Published Online: July 8, 2014
Prior asthma exacerbations increase the short term risk of subsequent asthma exacerbations. However, few data exist regarding the natural history of asthma exacerbations over time. In a report recently published in The Journal of Allergy and Clinical Immunology: In Practice, Schatz and colleagues report the results of a study designed to evaluate the frequency and risk factors of asthma exacerbation occurrence over a 5 year period in a large cohort of adult patients with persistent asthma.
Health insurance claims for years 2006-2011 were analyzed for 2,543 patients with persistent asthma who were treated with high dose inhaled corticosteroids and long-acting-β2-agonists for at least 120 days (“high intensity” therapy) in 2006. A retrospective analysis was conducted to assess the pattern over time of total exacerbations (encounter with health care system and steroid burst), including those requiring hospitalizations. In addition, associations between exacerbations over time and other measures of health status were explored.
Despite the use of high intensity asthma therapy, there was only a small decrease over time in the proportion of patients who experienced any asthma exacerbations (28 % in 2007, 25 % in 2011, Odds ratio (OR) 0.96, 95 % Confidence Interval (CI) 0.94-0.99). No significant time trends for exacerbation rate or asthma hospitalizations were observed. An exacerbation in the prior year increased the risk for exacerbations almost 8-fold (OR 7.8, CI 7.1- 8.6) over the course of the study. A 50% increase in exacerbation risk (OR 1.5, 95 % CI 1.4 -1.6) was associated with continued high intensity treatment for the duration of the study. Patients with encounters for chronic obstructive pulmonary disease (COPD) after the index year were at 60% increased risk of an exacerbation (OR 1.59, CI 1.44-1.75).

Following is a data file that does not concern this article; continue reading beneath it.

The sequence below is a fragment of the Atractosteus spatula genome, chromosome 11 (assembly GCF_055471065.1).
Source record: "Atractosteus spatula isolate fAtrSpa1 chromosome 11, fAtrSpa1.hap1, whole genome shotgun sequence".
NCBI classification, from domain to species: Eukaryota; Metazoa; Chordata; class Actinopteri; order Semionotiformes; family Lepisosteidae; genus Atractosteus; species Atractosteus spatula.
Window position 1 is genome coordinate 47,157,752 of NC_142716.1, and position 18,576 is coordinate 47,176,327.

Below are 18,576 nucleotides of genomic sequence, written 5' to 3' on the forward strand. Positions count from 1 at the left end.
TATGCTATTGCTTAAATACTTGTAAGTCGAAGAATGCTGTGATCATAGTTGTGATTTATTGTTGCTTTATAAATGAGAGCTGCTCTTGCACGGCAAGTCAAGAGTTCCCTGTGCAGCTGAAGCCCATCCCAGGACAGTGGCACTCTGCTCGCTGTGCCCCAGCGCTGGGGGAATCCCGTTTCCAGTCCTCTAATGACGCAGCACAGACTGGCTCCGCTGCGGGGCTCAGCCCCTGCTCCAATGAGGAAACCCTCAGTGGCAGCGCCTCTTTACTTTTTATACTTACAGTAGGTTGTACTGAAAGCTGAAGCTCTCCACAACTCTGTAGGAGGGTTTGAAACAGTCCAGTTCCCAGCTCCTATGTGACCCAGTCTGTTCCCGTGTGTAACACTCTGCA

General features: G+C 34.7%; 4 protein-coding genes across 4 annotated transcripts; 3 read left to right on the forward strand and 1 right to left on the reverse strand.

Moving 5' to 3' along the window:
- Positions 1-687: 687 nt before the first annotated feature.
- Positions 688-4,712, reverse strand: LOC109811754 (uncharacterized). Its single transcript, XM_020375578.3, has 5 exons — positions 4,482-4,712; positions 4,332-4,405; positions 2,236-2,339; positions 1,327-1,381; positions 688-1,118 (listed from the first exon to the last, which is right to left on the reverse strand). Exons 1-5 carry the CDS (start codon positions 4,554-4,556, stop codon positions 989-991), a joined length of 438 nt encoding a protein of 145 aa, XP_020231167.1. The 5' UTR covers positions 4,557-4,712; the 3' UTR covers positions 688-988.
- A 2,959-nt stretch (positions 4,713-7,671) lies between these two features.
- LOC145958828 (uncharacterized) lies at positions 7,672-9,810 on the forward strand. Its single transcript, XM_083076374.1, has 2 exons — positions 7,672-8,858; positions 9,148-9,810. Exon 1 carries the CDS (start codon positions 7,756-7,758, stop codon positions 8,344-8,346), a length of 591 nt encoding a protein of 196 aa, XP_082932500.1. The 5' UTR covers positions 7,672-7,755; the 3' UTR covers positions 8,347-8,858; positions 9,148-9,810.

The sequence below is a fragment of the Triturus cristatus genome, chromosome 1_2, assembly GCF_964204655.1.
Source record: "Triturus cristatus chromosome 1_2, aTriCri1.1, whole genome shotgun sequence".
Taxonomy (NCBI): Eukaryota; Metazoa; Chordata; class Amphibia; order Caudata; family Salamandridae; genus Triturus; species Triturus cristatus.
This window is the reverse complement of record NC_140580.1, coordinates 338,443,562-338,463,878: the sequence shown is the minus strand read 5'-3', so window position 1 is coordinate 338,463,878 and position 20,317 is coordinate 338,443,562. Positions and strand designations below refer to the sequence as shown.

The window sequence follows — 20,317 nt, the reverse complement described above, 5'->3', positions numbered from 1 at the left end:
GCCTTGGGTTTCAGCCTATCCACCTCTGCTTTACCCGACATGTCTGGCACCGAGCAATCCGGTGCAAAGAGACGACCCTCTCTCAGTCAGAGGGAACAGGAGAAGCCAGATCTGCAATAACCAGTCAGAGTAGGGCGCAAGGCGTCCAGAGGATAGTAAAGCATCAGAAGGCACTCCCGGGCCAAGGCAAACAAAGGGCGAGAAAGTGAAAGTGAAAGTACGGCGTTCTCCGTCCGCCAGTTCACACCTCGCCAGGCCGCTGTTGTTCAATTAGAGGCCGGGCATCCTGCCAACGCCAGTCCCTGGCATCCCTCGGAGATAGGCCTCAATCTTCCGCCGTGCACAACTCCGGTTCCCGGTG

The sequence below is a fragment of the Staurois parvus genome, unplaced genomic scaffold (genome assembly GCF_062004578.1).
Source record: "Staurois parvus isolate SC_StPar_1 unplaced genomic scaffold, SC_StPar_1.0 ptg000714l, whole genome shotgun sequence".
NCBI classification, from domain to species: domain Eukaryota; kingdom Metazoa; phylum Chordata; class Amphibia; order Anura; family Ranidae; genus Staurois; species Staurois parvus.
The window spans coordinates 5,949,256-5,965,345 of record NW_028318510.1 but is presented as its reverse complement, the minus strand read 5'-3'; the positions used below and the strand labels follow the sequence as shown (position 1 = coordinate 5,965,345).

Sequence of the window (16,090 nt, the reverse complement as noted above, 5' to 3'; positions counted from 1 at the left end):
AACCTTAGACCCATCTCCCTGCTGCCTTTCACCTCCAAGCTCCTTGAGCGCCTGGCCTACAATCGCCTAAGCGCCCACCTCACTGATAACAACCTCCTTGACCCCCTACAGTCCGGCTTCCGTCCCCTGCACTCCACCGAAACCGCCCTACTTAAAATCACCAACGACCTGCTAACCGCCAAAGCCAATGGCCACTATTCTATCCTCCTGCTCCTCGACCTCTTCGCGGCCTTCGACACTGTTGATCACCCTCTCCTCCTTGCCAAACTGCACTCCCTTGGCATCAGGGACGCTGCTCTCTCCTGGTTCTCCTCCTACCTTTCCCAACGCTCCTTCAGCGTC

This study shows that exacerbation rates for asthma patients on high-intensity therapy in a real-world setting remain relatively constant over time, and continuous high treatment intensity is not associated with a substantially lower risk of exacerbations. These findings suggest that either present therapies require further optimization or more effective novel therapies are needed for patients experiencing asthma exacerbations in spite of high intensity pharmacologic treatment.
The Journal of Allergy and Clinical Immunology: In Practice is an official journal of the AAAAI, focusing on practical information for the practicing clinician.